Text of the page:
32Tectonic and Climatic Control of Continental Divides The line separating any two major drainage basins is a continental divideIn North America, continental divides lies at the head of major streams that drain into the Pacific, Atlantic, and Arctic oceansBecause continental divides often coincide with the crests of mountain ranges, and because mountain ranges are the result of uplift associated with the interaction of tectonic plates, a close relationship exists between plate tectonics and the location of primary stream divides and drainage basins
34Tectonic and Climatic Control of Continental Divides Climate can also influence the location of the divide.Prevailing winds may cause one side of a divide to be wetter than the other, and therefore more subject to denudation
38The Geographic Cycle of W. M The Geographic Cycle of W.M. Davis (Hypothetical Models For Landscape Evolution)Youthful landscape: streams downcut vigorously into the uplifted land surface to produce sharp, V-shape valleys, increasing the local reliefMature landscape: meander in their gentler valleys, and valley slopes are gradually worn down by mass wasting and erosionOld-age landscape: broad valleys containing wide floodplains, stream divides are low and rounded, and the landscape is slowly worn down closer to sea level
39Potential factors conflicting with Davis’s hypothetical cycle: Land equilibriumRelative contribution of uplift and erosion through timeComplex feedback among the atmosphere, hydrosphere, biosphere and lithosphere
40Steady-State Landscapes A landscape that maintains a constant altitude and topographic relief while still undergoing uplift, exhumation and denudationIt is not common for a landscape to achieve a steady state because of:A tectonic event that lifts up a landmassA substantial sea level dropA climate shiftA stream that erodes downward through weak rock and encounters massive, hard rock beneath
41Steady-State Landscapes If rates of denudation and uplift are stable for long periods, the landscape can adjust itself to a steady stateA steady state landscape maintains a constant altitude and topographic relief while still undergoing changeIf uplift ceases altogether, the average rate of change gradually decreases as the land surface is progressively eroded toward sea level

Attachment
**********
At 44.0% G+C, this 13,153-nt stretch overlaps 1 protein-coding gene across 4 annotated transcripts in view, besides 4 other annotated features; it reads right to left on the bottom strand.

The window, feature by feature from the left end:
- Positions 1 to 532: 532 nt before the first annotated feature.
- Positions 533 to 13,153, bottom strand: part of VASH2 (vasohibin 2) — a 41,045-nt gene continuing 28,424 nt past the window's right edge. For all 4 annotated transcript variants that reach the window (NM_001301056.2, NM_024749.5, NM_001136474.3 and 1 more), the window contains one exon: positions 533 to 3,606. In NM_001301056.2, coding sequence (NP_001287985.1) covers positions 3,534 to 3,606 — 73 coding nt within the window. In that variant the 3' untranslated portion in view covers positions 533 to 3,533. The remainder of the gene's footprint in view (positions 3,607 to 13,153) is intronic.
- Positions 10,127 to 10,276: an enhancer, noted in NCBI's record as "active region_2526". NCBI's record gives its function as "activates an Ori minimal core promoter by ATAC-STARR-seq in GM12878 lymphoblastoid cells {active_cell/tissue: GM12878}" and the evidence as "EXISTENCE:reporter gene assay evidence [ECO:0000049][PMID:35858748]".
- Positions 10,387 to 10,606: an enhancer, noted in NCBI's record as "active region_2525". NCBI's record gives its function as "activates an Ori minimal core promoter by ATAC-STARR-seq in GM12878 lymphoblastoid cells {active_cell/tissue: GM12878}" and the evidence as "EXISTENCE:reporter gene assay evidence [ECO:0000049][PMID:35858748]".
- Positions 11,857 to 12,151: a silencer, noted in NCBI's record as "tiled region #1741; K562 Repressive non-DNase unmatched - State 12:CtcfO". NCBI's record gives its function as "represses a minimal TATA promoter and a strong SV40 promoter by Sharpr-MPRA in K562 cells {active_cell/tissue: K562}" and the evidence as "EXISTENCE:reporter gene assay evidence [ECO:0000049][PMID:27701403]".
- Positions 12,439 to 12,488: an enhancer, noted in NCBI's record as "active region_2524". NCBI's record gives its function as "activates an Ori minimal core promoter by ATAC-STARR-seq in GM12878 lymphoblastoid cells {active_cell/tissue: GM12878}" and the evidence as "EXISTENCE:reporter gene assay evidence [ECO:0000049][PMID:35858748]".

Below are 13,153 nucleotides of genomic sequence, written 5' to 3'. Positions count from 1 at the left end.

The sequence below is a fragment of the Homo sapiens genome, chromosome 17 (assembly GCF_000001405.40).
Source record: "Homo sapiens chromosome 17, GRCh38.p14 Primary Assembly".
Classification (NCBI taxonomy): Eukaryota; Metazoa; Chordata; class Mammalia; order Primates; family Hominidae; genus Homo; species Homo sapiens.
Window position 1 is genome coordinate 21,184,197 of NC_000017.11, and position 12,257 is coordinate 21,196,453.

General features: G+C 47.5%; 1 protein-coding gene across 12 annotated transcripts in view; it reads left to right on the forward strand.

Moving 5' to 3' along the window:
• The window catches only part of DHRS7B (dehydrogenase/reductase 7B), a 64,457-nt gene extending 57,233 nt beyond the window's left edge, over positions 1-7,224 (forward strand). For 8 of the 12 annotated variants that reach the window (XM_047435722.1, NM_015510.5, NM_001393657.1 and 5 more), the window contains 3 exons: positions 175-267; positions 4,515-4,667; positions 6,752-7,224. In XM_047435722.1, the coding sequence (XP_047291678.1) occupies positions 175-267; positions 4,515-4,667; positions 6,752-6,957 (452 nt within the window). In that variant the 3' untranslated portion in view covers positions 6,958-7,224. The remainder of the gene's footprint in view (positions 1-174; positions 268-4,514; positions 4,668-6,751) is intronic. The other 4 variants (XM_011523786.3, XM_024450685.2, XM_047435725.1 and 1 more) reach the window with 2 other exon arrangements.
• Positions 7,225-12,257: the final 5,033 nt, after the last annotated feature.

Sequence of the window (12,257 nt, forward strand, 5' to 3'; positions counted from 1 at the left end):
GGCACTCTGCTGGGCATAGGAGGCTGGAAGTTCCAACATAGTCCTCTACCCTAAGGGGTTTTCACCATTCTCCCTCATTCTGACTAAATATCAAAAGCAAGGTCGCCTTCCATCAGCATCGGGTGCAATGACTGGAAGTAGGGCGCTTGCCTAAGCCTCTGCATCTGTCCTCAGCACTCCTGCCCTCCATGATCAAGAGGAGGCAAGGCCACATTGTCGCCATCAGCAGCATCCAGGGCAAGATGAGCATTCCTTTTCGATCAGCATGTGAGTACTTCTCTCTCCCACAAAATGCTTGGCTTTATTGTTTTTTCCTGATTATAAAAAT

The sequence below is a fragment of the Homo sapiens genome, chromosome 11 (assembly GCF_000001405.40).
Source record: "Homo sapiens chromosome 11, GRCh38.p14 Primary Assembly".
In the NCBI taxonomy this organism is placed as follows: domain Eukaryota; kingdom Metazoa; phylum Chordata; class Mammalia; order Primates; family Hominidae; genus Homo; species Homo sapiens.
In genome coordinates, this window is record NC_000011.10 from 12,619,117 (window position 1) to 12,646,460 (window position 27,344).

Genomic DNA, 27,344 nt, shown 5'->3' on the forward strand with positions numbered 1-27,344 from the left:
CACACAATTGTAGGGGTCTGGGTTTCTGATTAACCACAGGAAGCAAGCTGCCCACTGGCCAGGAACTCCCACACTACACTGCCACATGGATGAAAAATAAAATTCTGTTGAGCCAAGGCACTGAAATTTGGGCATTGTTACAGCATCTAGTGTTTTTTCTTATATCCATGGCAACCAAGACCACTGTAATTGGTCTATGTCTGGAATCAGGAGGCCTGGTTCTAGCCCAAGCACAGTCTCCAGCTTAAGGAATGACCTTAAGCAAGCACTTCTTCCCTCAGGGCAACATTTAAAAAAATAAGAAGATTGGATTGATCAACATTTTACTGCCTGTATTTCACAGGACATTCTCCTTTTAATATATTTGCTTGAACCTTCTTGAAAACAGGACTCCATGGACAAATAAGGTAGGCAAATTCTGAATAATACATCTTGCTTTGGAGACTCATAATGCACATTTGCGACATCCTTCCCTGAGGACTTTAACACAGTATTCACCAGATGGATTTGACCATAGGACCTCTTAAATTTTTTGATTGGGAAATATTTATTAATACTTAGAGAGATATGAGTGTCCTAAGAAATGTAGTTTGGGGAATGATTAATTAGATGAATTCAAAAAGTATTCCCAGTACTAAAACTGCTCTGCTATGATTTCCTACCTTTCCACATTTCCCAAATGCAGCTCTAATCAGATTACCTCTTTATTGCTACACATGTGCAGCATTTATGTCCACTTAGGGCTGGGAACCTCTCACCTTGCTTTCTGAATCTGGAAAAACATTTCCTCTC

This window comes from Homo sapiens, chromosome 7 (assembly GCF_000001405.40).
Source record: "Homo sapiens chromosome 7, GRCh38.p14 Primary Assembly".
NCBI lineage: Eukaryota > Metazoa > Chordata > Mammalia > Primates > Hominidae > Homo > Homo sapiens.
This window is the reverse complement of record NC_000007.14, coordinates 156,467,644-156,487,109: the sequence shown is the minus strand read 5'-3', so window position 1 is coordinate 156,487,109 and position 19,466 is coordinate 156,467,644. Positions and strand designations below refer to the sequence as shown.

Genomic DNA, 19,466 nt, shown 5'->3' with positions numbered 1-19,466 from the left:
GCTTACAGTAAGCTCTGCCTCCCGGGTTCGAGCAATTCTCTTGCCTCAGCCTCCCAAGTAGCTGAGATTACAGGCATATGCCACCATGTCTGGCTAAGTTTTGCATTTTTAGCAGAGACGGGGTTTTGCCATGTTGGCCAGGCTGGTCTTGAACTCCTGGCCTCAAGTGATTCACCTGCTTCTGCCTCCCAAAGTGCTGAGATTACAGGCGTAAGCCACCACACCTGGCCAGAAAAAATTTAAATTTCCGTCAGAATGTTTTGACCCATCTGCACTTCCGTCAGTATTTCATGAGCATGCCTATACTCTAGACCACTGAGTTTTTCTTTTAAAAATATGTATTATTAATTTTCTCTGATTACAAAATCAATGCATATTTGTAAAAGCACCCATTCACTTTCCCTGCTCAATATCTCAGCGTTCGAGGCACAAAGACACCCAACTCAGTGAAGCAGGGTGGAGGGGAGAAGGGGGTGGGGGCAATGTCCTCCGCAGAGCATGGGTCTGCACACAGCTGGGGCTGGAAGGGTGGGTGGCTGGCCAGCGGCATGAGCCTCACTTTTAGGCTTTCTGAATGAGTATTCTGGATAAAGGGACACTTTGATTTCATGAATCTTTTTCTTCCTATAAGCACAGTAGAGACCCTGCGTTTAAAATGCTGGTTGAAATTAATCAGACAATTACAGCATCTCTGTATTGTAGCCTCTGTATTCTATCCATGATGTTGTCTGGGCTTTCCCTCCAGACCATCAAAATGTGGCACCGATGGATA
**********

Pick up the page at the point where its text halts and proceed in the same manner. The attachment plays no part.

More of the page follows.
42Steady state equilibrium Dynamic equilibriumDynamic equilibrium with sudden changes whenever a threshold is reached; e.g. slope failure
43Rapid landscape Changes: Threshold Effects Sudden changes can occur once a critical threshold condition is reachedA threshold effect implies that landscape development, rather than being progressive and steady, can be punctuated by occasional abrupt changesA landscape in near-equilibrium may undergo a sudden change if a process operating on it reaches a threshold level
44How Can We Calculate Uplift Rates? Three methods are used to calculate uplift rates:Extrapolation from earthquake displacementsMeasurement of warped strataMeasurement of river terraces
45Extrapolation from Earthquake Displacements Measure how much local uplift occurred during historical large earthquakesExtrapolate the recent rates of uplift back in timeThis is based on the risky assumption that the brief historical record is representative of longer intervals of geologic timeOrganic processes can supplement historical record.In New Zealand, for instance, lichens grow on newly exposed rock surfaces at a predictable rate for several centuries, providing information about the age of the surface
46Calculation from Warped Strata This technique measures the warping (vertical dislocation) of originally horizontal strata of known ageFor this method, we need to know:The altitude difference between where the stratum is today and where it was at its formationA radiometric age for the stratum
47Calculation from River Terraces Rivers tend to carry material eroded from steep slopes and deposit it along flatter portions of river valleysIn an uplift region, a river may form a sequence of abandoned depositional surfaces called river terracesAs uplift raises a river valley, the river erodes into its former depositional surface and its terraces are abandoned
48Calculation from River Terraces If we can determine the age of the last sediment deposited, abandonment times and uplift rates can be calculatedHowever, interpretation requires some caution:Climate changes can alter streambed erosion rates and cause river terraces to form as wellMeasured uplift rates in tectonic belts are quite variable through time
52Measurement of exhumation rate: Radioactive - Decay Techniques Determination of the time when the rocks were located at a specific depthSome radioactive products, such as fission tracks and radiogenic helium, will not accumulate if the rock is too hotThey are retained only if the rock is cooler than a certain critical temperature, called the closure temperatureRadioactive decay products use thermal energy to escape their host rock